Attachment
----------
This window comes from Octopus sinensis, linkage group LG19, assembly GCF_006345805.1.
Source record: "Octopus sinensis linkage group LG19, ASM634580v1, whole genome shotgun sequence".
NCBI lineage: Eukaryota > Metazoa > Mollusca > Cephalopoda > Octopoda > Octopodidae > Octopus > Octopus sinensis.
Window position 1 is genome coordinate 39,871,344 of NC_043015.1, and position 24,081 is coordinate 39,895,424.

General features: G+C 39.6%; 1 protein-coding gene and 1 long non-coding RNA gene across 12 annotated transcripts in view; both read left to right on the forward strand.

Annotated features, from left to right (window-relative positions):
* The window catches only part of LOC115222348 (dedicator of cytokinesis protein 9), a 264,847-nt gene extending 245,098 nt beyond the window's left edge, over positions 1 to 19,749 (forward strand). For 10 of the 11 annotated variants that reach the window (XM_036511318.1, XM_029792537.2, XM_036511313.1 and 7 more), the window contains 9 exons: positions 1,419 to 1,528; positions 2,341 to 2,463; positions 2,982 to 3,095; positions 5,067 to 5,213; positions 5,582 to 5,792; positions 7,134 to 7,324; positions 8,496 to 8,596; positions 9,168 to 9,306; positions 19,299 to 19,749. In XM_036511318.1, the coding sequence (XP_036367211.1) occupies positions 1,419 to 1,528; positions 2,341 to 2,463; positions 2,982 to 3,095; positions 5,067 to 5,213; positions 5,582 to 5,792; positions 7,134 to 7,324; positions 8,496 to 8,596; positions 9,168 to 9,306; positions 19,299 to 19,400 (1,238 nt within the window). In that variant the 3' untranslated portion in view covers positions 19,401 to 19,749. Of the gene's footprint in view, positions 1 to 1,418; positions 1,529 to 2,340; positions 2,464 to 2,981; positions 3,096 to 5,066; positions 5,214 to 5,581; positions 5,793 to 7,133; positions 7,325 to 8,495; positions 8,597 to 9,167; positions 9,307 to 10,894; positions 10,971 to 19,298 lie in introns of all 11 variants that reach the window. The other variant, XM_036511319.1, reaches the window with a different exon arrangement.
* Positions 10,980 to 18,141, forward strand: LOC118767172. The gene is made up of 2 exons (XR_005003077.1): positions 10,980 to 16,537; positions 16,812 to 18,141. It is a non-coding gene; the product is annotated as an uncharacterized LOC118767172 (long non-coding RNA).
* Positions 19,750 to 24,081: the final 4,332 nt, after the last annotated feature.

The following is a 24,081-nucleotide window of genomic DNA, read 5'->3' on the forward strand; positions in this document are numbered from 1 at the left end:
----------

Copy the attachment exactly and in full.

This window comes from Octopus sinensis, linkage group LG19, assembly GCF_006345805.1.
Source record: "Octopus sinensis linkage group LG19, ASM634580v1, whole genome shotgun sequence".
NCBI lineage: Eukaryota > Metazoa > Mollusca > Cephalopoda > Octopoda > Octopodidae > Octopus > Octopus sinensis.
Window position 1 is genome coordinate 39,871,344 of NC_043015.1, and position 24,081 is coordinate 39,895,424.

General features: G+C 39.6%; 1 protein-coding gene and 1 long non-coding RNA gene across 12 annotated transcripts in view; both read left to right on the forward strand.

Annotated features, from left to right (window-relative positions):
* The window catches only part of LOC115222348 (dedicator of cytokinesis protein 9), a 264,847-nt gene extending 245,098 nt beyond the window's left edge, over positions 1 to 19,749 (forward strand). For 10 of the 11 annotated variants that reach the window (XM_036511318.1, XM_029792537.2, XM_036511313.1 and 7 more), the window contains 9 exons: positions 1,419 to 1,528; positions 2,341 to 2,463; positions 2,982 to 3,095; positions 5,067 to 5,213; positions 5,582 to 5,792; positions 7,134 to 7,324; positions 8,496 to 8,596; positions 9,168 to 9,306; positions 19,299 to 19,749. In XM_036511318.1, the coding sequence (XP_036367211.1) occupies positions 1,419 to 1,528; positions 2,341 to 2,463; positions 2,982 to 3,095; positions 5,067 to 5,213; positions 5,582 to 5,792; positions 7,134 to 7,324; positions 8,496 to 8,596; positions 9,168 to 9,306; positions 19,299 to 19,400 (1,238 nt within the window). In that variant the 3' untranslated portion in view covers positions 19,401 to 19,749. Of the gene's footprint in view, positions 1 to 1,418; positions 1,529 to 2,340; positions 2,464 to 2,981; positions 3,096 to 5,066; positions 5,214 to 5,581; positions 5,793 to 7,133; positions 7,325 to 8,495; positions 8,597 to 9,167; positions 9,307 to 10,894; positions 10,971 to 19,298 lie in introns of all 11 variants that reach the window. The other variant, XM_036511319.1, reaches the window with a different exon arrangement.
* Positions 10,980 to 18,141, forward strand: LOC118767172. The gene is made up of 2 exons (XR_005003077.1): positions 10,980 to 16,537; positions 16,812 to 18,141. It is a non-coding gene; the product is annotated as an uncharacterized LOC118767172 (long non-coding RNA).
* Positions 19,750 to 24,081: the final 4,332 nt, after the last annotated feature.

The following is a 24,081-nucleotide window of genomic DNA, read 5'->3' on the forward strand; positions in this document are numbered from 1 at the left end: